However, generating the capital to reinvest in renewable energy infrastructure will take forethought and planning.
How fast can Africa catch up?
“The reality is that margins are tight, and miners across Africa will need to generate new capital if they’re to invest confidently in lower carbon solutions,” says Mervyn Stevens, Vice President – Mineral Processing and Battery Materials.
“One solution for Africa miners to increase margins is to expand further down the beneficiation stream. Currently, material passes hands several times before it gets to the component level. But compressing the supply chain is an opportunity. Other than lithium, everything travels well, and can be purified locally into high value materials and shipped to the European batteries market.”
For example, South Africa has around 70 percent of the world’s manganese. With the right investment, the country could become a leading electrolytic manganese producer.
“This idea is gaining traction, with three advanced studies for electrolytic/ high-purity manganese facilities currently underway,” says Stevens. “The same applies to electrolytic cobalt and nickel sulphate. African focused investment has been slow over the last five years, but it’s progressing quickly as miners look to supply a more beneficiated product that feeds directly into the batteries manufacturing process.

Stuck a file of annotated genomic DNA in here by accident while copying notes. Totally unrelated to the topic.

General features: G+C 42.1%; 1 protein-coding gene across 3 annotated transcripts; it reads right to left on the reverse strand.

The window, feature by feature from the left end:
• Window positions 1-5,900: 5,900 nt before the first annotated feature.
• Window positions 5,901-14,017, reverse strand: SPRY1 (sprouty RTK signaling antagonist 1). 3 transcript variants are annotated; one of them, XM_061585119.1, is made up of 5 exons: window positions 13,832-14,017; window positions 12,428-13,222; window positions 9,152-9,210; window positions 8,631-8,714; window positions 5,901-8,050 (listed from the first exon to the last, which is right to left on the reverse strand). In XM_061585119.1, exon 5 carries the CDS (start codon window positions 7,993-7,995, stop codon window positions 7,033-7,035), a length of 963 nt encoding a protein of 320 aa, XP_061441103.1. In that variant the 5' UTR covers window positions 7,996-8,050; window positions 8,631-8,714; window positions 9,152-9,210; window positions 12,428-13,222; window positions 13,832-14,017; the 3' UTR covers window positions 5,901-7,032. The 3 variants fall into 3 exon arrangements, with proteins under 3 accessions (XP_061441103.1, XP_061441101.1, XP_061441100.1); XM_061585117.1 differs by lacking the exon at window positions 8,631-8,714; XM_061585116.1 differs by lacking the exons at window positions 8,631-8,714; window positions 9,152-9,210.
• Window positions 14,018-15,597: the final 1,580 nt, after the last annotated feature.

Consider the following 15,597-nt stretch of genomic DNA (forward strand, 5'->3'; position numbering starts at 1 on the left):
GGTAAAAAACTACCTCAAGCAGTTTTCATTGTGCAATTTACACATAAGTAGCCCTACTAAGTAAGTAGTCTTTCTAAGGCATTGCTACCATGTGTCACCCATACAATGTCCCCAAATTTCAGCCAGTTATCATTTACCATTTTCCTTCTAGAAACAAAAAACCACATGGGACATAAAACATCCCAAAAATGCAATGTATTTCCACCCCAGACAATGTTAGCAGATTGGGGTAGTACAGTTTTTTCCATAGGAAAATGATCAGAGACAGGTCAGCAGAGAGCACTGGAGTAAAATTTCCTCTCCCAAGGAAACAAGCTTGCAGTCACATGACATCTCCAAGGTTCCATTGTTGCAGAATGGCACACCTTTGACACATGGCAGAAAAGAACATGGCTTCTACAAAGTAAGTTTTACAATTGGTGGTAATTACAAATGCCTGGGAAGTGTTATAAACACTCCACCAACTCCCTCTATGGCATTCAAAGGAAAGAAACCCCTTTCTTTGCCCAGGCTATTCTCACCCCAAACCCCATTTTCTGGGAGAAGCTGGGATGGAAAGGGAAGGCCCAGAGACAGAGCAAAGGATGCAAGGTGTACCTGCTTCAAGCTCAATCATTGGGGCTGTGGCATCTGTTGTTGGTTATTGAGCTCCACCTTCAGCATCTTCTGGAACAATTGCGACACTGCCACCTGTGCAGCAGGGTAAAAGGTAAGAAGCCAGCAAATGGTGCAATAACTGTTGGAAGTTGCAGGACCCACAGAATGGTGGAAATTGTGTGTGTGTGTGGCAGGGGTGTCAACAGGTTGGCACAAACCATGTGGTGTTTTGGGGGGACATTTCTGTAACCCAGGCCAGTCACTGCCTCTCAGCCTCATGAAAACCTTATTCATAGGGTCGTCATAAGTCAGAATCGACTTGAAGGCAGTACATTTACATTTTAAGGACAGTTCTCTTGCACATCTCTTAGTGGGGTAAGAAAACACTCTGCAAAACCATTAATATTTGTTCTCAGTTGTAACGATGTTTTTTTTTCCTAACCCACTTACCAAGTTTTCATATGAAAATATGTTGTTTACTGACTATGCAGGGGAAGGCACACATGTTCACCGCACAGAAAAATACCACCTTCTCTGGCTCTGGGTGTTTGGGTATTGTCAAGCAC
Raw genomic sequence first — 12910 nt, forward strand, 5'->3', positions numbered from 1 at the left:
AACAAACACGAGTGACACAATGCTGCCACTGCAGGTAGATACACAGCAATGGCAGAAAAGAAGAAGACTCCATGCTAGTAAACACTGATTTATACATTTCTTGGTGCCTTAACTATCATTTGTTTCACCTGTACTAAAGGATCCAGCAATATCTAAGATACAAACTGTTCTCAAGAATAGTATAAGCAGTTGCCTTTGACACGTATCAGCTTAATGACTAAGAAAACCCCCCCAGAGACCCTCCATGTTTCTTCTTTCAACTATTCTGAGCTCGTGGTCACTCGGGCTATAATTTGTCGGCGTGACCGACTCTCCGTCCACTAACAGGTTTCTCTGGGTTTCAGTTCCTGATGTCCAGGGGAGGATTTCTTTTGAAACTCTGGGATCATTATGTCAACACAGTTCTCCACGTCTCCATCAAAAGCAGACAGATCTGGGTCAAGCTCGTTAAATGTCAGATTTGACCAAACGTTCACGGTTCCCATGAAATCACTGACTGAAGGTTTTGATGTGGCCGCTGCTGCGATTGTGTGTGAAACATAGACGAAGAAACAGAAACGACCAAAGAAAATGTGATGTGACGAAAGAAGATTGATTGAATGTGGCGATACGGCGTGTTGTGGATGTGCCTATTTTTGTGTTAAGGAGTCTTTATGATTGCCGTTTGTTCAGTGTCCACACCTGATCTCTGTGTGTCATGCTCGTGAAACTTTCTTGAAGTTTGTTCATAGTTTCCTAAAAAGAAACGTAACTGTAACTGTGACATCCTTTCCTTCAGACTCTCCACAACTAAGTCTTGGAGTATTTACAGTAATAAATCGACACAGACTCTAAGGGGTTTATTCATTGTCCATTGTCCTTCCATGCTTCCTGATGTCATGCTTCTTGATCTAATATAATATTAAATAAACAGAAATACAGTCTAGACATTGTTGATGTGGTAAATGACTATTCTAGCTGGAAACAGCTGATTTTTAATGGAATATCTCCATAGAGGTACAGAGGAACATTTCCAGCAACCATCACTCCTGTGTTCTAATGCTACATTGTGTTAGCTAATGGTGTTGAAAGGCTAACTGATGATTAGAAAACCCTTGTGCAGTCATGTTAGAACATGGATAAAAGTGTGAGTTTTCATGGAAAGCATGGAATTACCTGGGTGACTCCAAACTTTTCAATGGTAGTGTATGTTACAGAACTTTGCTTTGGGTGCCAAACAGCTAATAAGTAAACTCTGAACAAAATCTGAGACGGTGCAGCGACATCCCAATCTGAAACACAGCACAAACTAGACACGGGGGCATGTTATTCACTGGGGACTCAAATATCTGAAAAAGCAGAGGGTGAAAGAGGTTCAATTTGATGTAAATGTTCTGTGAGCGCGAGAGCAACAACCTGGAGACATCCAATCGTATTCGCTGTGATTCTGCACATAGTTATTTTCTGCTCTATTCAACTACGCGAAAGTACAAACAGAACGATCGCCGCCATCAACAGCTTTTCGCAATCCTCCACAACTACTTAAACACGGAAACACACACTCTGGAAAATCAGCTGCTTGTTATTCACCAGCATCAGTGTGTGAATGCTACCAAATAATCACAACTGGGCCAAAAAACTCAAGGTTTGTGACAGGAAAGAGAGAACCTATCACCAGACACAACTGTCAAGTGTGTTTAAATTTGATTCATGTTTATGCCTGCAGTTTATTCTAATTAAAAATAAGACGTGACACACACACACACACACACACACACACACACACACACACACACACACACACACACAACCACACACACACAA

“A higher value product creates a better margin for the local producer. This producer can then use these funds to invest in renewable energy solutions, to further reduce costs over time and improve sustainability performance. We’re seeing this happen in pockets, with miners adding solar facilities to generate renewable electricity.”
How miners can add more value in supply chains
It takes multiple steps to produce battery-grade material for European manufacturers, while also meeting sustainability expectations from buyers.
“We’ve completed more than 200 projects involving graphite, nickel, manganese, vanadium, lithium and cobalt mining,” says Stevens.
“We’re helping our customers complete the intermediate processing steps to refine and convert raw materials into active materials. This includes graphite anode facilities from mining through to anode precursor, for several cathode precursor producers of Li-ion nickel manganese cobalt (NCM) material and electrolyte.
“These looming supply imbalances are an opportunity for our customers to integrate their operations, from mining through to processing anode and cathode precursor materials, so they can add more value.”
The next steps to create sustainable battery materials supply chains
As Europe pushes forward with its decarbonization plans, its relationship with Africa has never been more important as it races to build battery production capacity and secure sustainable supply chains.
“Delivering battery materials at scale means changing how resources are developed and operated,” says Bell. “It will require cooperation between governments at all levels, investors, operators, equipment suppliers, service providers, end users and communities to accelerate the development of critical minerals, while at the same time managing the needs of all stakeholders.”